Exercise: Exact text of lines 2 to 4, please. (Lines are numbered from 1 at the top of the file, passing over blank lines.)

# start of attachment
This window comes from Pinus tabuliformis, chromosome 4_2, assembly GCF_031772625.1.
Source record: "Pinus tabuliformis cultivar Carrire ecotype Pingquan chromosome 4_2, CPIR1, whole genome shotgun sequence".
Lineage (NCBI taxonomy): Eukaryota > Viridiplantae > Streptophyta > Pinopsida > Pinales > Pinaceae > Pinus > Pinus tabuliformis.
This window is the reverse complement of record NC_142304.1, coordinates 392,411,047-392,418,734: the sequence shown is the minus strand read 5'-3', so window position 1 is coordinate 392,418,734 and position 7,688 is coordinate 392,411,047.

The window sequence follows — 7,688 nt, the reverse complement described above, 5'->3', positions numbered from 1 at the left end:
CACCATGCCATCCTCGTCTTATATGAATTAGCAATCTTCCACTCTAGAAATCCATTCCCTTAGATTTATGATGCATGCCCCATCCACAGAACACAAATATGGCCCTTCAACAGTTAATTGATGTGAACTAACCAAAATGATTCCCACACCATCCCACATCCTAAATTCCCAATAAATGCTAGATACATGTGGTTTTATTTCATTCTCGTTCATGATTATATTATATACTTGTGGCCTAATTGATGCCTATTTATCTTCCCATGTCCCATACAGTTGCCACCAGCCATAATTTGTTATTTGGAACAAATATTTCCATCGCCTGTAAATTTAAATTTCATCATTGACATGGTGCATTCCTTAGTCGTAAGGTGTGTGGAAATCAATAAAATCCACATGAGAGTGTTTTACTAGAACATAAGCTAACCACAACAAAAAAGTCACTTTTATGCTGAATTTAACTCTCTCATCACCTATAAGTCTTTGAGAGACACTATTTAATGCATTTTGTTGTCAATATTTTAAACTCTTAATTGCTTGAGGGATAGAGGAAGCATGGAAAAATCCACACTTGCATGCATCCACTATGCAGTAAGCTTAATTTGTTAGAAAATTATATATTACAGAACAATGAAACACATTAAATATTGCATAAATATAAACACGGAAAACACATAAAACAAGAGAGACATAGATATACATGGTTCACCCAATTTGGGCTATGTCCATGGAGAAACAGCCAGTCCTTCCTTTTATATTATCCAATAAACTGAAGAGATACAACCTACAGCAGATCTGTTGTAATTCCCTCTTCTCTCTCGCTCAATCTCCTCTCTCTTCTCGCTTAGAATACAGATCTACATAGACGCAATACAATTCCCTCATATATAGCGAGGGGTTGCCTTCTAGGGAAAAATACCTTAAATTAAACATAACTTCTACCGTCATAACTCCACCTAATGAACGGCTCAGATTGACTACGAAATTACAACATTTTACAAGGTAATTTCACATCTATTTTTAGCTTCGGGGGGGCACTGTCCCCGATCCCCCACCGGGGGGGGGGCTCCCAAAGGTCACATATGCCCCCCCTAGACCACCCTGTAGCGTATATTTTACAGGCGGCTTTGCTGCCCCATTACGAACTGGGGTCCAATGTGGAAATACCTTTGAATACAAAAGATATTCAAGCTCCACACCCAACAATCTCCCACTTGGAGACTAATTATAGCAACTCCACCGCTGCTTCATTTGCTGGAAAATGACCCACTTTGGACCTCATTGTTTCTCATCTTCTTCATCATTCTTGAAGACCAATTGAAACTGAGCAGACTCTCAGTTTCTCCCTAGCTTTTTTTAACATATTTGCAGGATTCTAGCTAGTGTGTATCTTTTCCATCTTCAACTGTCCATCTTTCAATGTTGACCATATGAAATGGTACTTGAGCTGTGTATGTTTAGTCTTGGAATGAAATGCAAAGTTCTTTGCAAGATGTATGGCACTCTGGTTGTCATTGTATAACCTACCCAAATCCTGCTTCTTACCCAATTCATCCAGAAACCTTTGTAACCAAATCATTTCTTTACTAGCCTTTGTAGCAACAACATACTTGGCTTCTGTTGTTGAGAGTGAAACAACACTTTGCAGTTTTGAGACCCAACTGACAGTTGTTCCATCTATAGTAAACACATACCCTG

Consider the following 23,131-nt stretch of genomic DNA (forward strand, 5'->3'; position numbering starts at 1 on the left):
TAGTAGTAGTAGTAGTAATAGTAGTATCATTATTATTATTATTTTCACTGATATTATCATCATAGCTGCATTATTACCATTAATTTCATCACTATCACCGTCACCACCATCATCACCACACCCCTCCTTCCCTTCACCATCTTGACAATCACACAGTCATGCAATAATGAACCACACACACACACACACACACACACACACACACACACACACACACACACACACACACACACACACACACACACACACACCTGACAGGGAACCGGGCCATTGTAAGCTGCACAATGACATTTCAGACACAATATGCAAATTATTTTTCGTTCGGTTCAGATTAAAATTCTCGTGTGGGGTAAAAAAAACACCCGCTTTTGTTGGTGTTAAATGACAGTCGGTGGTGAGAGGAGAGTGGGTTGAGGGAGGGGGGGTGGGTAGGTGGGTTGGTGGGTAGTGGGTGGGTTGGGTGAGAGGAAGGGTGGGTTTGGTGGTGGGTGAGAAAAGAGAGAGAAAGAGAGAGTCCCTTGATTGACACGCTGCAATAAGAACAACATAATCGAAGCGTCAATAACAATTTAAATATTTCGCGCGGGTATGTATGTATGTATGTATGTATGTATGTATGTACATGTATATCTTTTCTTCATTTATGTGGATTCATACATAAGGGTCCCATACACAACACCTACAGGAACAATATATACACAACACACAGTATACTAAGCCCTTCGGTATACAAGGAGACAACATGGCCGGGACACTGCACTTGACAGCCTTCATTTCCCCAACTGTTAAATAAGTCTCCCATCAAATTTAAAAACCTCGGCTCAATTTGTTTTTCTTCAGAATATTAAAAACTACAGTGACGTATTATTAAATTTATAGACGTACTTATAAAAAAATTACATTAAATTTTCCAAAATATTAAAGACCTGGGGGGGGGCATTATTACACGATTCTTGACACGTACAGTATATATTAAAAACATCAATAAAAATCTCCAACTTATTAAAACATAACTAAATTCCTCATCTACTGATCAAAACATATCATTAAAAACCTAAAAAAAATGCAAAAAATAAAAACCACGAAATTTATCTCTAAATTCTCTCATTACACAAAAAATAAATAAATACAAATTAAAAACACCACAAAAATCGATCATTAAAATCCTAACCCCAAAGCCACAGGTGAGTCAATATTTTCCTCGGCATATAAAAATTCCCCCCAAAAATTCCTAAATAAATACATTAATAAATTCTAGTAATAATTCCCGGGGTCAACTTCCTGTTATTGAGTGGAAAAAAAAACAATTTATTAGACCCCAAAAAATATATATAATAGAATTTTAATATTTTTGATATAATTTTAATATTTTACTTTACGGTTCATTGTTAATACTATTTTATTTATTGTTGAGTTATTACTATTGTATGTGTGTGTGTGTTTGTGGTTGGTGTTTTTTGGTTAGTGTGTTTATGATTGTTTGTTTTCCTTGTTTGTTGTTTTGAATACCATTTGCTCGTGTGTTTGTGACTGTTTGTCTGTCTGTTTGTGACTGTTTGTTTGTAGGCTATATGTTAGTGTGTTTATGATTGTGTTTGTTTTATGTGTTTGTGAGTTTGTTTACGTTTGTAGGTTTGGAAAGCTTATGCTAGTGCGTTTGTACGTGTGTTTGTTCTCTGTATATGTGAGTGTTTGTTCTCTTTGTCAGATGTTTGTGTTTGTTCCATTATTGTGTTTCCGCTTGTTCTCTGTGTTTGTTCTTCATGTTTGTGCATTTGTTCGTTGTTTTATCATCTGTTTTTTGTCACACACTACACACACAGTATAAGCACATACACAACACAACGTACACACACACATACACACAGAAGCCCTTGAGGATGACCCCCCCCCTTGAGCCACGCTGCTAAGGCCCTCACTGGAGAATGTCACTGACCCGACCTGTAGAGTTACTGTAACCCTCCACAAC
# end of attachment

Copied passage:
Source record: "Pinus tabuliformis cultivar Carrire ecotype Pingquan chromosome 4_2, CPIR1, whole genome shotgun sequence".
Lineage (NCBI taxonomy): Eukaryota > Viridiplantae > Streptophyta > Pinopsida > Pinales > Pinaceae > Pinus > Pinus tabuliformis.
This window is the reverse complement of record NC_142304.1, coordinates 392,411,047-392,418,734: the sequence shown is the minus strand read 5'-3', so window position 1 is coordinate 392,418,734 and position 7,688 is coordinate 392,411,047.